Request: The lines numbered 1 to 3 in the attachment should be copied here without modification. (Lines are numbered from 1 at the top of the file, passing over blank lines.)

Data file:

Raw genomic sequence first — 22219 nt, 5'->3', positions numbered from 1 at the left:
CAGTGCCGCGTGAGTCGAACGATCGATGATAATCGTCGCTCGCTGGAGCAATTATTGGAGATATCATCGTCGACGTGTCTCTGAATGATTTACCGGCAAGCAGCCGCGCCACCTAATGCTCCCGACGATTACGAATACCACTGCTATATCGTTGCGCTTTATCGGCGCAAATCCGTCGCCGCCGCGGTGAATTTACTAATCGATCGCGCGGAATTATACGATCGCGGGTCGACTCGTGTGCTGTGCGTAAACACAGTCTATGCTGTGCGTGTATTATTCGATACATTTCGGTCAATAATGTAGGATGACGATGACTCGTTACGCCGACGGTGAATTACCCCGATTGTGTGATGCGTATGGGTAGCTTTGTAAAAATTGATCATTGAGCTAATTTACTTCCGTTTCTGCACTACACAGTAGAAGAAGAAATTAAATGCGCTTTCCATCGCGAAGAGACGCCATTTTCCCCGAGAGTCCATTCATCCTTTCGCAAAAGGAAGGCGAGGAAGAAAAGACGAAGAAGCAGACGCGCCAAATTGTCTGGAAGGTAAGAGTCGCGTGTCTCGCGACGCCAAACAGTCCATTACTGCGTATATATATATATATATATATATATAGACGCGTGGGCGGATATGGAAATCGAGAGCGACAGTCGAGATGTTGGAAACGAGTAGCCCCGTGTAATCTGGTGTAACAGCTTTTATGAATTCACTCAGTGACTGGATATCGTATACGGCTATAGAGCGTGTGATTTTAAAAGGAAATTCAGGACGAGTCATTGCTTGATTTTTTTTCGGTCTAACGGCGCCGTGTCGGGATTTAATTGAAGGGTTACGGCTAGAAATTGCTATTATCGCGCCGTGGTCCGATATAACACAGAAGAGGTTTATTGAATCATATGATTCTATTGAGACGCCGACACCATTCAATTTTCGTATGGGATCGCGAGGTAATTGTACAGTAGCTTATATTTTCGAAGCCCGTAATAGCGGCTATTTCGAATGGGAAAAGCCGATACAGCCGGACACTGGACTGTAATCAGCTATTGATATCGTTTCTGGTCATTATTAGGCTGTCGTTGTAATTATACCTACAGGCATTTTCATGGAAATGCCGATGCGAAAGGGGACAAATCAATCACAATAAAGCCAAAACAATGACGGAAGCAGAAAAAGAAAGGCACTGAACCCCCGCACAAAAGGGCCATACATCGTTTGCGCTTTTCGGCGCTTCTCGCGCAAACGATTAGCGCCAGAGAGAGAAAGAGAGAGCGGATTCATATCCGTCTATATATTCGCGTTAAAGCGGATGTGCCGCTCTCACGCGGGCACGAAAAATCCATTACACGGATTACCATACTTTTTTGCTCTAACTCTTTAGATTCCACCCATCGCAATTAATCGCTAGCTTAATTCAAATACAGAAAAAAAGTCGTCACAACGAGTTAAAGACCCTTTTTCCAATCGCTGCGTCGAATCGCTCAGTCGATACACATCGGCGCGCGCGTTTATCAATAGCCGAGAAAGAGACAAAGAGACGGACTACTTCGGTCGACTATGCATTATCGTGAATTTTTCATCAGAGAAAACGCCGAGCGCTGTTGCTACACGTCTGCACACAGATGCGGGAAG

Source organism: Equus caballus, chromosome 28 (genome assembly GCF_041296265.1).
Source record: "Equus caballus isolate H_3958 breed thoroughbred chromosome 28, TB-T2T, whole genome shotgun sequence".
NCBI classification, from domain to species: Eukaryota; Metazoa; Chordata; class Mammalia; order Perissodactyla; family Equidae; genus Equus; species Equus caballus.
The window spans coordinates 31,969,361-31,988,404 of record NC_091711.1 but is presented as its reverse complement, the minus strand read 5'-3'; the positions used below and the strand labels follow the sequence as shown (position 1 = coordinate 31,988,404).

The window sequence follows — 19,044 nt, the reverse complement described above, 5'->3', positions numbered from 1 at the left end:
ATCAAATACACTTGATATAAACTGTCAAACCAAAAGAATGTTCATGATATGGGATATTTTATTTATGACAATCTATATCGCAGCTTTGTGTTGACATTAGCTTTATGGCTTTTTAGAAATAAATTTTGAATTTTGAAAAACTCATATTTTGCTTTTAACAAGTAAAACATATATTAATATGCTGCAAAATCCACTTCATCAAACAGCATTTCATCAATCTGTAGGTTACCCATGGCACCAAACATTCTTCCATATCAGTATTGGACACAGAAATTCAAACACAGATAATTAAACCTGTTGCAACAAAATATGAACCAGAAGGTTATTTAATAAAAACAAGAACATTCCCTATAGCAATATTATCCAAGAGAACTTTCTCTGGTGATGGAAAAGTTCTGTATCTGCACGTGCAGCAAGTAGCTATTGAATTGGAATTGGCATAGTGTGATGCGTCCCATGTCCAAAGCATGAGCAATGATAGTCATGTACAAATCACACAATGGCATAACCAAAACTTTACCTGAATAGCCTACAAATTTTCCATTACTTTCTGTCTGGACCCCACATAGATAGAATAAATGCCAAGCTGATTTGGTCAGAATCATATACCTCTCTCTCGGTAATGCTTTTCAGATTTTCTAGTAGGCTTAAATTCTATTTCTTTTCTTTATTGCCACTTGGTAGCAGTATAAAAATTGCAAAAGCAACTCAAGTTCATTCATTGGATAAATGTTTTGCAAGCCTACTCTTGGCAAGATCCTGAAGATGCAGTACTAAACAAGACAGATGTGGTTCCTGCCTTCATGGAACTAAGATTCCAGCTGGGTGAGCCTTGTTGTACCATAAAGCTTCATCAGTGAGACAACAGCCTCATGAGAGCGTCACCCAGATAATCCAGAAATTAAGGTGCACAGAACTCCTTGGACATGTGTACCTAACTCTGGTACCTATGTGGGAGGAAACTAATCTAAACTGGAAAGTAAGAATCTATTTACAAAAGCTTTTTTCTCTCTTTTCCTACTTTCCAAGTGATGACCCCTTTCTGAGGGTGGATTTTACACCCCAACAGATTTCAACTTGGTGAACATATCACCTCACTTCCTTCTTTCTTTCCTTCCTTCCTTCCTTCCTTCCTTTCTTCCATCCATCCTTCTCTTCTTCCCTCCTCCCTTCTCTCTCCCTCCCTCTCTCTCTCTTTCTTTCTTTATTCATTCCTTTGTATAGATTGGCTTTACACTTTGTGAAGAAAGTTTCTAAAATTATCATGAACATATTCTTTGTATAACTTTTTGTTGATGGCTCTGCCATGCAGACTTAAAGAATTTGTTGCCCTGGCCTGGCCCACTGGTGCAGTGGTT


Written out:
Raw genomic sequence first — 22219 nt, 5'->3', positions numbered from 1 at the left:
CAGTGCCGCGTGAGTCGAACGATCGATGATAATCGTCGCTCGCTGGAGCAATTATTGGAGATATCATCGTCGACGTGTCTCTGAATGATTTACCGGCAAGCAGCCGCGCCACCTAATGCTCCCGACGATTACGAATACCACTGCTATATCGTTGCGCTTTATCGGCGCAAATCCGTCGCCGCCGCGGTGAATTTACTAATCGATCGCGCGGAATTATACGATCGCGGGTCGACTCGTGTGCTGTGCGTAAACACAGTCTATGCTGTGCGTGTATTATTCGATACATTTCGGTCAATAATGTAGGATGACGATGACTCGTTACGCCGACGGTGAATTACCCCGATTGTGTGATGCGTATGGGTAGCTTTGTAAAAATTGATCATTGAGCTAATTTACTTCCGTTTCTGCACTACACAGTAGAAGAAGAAATTAAATGCGCTTTCCATCGCGAAGAGACGCCATTTTCCCCGAGAGTCCATTCATCCTTTCGCAAAAGGAAGGCGAGGAAGAAAAGACGAAGAAGCAGACGCGCCAAATTGTCTGGAAGGTAAGAGTCGCGTGTCTCGCGACGCCAAACAGTCCATTACTGCGTATATATATATATATATATATATATAGACGCGTGGGCGGATATGGAAATCGAGAGCGACAGTCGAGATGTTGGAAACGAGTAGCCCCGTGTAATCTGGTGTAACAGCTTTTATGAATTCACTCAGTGACTGGATATCGTATACGGCTATAGAGCGTGTGATTTTAAAAGGAAATTCAGGACGAGTCATTGCTTGATTTTTTTTCGGTCTAACGGCGCCGTGTCGGGATTTAATTGAAGGGTTACGGCTAGAAATTGCTATTATCGCGCCGTGGTCCGATATAACACAGAAGAGGTTTATTGAATCATATGATTCTATTGAGACGCCGACACCATTCAATTTTCGTATGGGATCGCGAGGTAATTGTACAGTAGCTTATATTTTCGAAGCCCGTAATAGCGGCTATTTCGAATGGGAAAAGCCGATACAGCCGGACACTGGACTGTAATCAGCTATTGATATCGTTTCTGGTCATTATTAGGCTGTCGTTGTAATTATACCTACAGGCATTTTCATGGAAATGCCGATGCGAAAGGGGACAAATCAATCACAATAAAGCCAAAACAATGACGGAAGCAGAAAAAGAAAGGCACTGAACCCCCGCACAAAAGGGCCATACATCGTTTGCGCTTTTCGGCGCTTCTCGCGCAAACGATTAGCGCCAGAGAGAGAAAGAGAGAGCGGATTCATATCCGTCTATATATTCGCGTTAAAGCGGATGTGCCGCTCTCACGCGGGCACGAAAAATCCATTACACGGATTACCATACTTTTTTGCTCTAACTCTTTAGATTCCACCCATCGCAATTAATCGCTAGCTTAATTCAAATACAGAAAAAAAGTCGTCACAACGAGTTAAAGACCCTTTTTCCAATCGCTGCGTCGAATCGCTCAGTCGATACACATCGGCGCGCGCGTTTATCAATAGCCGAGAAAGAGACAAAGAGACGGACTACTTCGGTCGACTATGCATTATCGTGAATTTTTCATCAGAGAAAACGCCGAGCGCTGTTGCTACACGTCTGCACACAGATGCGGGAAG

Source organism: Equus caballus, chromosome 28 (genome assembly GCF_041296265.1).